Tuesday, December 15, 2009

रेडियो सीलोन के वे दिन............

There are many aficionados in remote corners of India, Pakistan and Bangladesh who become restless if their radio set does not catch the 7.30 a.m. slot on the Sri Lanka Broadcasting Corporation. The inimitable ‘Purani Filmon Ke Geet’ has been a rich offering of rare Hindi film songs of the 1940s and 50s. A genius named Clifford Dodd, in 1949, understood the potential of Hindi broadcasts when a stubborn B V Keskar banned film sangeet on All India Radio. Dodd convinced the Ceylon government, as it was known at the time, of the urgency of grabbing the opportunity. He found another dedicated soul in Vijay Kishore Dubey, who had resigned from AIR in disgust. The combination gave birth to the Hindi service on Radio Ceylon. It proved so lethal that for the next 30 years, Radio Ceylon ruled the hearts of Hindi film music lovers. The pinnacle of popularity, undoubtedly, was ‘Binaca Geetmala’, immortalised by Amin Sayani speaking from a tiny cubicle in Mumbai’s Colaba.
The Hindi section of Radio Ceylon was a hit overnight. It started receiving a mountain of letters daily, with Dubey selecting most captivating songs. It became so popular that the Indian government soon had to launch its own commercial service, Vividh Bharati. Kumar Nawathe correctly said in a recent memoir that though the films of that era were quite ordinary, the power of music was such that crowds thronged cinema houses just to watch song sequences. Dubey’s successor, Gopal Sharma, started peppering his commentary with anecdotes and personal recollections of the stars and film-making and scaled new heights of popularity. Even today, there are people who long to hear his voice. It was Sharma who laid down the convention that the last song in the ‘Purani Filmon Ke Geet’ would be a K L Saigal song, a convention which continues. Over the years, though, the popularity of the Hindi service has been on the wane. The Sri Lankan government has curtailed its expenditure on the service for want of returns. The new generation in India is not all that interested. Padmini Pereira and Jyoti Parmar, both born Sri Lankan nationals, have been trying their best to keep the service afloat. Their endurance is strengthened by a band of listeners who will feel like they’ve lost a close relative if the service is stopped.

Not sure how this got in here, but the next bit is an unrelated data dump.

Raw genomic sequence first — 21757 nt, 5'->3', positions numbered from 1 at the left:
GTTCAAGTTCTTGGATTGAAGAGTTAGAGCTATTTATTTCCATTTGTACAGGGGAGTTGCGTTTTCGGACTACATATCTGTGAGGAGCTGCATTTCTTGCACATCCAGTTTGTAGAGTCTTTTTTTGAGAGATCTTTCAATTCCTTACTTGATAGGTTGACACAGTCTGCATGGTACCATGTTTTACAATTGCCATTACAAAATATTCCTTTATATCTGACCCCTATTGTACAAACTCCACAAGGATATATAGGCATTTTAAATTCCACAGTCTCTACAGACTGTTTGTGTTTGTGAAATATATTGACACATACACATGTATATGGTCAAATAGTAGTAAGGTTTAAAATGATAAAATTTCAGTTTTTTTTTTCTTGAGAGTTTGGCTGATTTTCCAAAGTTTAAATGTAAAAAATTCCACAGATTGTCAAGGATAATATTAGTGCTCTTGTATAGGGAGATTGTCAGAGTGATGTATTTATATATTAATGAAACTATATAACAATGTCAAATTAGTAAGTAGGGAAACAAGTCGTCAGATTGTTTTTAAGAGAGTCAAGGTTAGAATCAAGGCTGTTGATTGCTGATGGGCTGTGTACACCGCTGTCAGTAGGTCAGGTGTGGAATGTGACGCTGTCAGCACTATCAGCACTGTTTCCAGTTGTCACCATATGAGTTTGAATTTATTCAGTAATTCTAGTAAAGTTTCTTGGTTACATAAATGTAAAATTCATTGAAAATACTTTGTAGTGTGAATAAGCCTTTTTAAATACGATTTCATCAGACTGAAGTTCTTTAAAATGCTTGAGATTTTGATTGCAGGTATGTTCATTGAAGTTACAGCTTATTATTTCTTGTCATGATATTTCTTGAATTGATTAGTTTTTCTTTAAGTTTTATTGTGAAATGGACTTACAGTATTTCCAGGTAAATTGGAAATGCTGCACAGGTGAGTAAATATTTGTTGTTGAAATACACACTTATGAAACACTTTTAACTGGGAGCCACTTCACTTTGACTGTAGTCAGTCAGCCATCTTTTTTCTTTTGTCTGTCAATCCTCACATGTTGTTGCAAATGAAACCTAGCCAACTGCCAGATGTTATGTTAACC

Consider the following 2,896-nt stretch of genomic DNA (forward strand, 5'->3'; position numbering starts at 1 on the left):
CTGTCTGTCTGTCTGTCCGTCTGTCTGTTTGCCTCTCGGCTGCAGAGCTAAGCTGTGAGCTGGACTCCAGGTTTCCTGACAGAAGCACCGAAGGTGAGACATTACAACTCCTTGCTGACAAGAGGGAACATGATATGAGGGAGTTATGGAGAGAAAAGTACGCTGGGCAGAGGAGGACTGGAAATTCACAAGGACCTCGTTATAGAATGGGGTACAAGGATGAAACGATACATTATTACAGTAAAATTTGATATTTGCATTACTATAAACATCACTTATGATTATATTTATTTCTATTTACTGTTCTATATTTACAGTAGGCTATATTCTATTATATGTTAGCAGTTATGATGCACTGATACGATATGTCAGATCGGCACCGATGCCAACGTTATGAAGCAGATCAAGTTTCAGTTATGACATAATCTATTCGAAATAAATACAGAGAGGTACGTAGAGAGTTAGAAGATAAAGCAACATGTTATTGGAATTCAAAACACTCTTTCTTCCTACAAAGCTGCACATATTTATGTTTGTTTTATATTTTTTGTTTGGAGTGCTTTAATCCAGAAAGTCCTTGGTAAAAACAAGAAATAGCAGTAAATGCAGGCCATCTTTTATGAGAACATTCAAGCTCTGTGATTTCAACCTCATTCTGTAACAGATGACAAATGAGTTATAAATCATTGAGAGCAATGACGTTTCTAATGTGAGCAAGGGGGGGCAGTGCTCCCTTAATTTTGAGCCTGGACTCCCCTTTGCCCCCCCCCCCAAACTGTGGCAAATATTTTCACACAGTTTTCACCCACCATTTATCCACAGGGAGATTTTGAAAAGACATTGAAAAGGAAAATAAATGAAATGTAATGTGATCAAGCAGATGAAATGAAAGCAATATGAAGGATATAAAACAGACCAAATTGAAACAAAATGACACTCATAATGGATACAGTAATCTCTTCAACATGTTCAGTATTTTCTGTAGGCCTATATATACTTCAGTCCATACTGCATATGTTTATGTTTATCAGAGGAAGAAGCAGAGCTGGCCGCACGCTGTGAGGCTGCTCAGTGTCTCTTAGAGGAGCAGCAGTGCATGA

(द टाइम्स ऑफ इंडिया,दिल्ली, 15 दिसम्बर,2009 में दिलीप चावड़े का आलेख)

1 comment:

  1. Very good article.
    Even today if a Farmaish can be sent by e mail hundreds of thousands will still flock Radio Ceylon every day.

    Yesterday for one of our programs in Thane, we had invited Padmini Pereira and she came and threw a spell on the jam packed audience for 3 hours.


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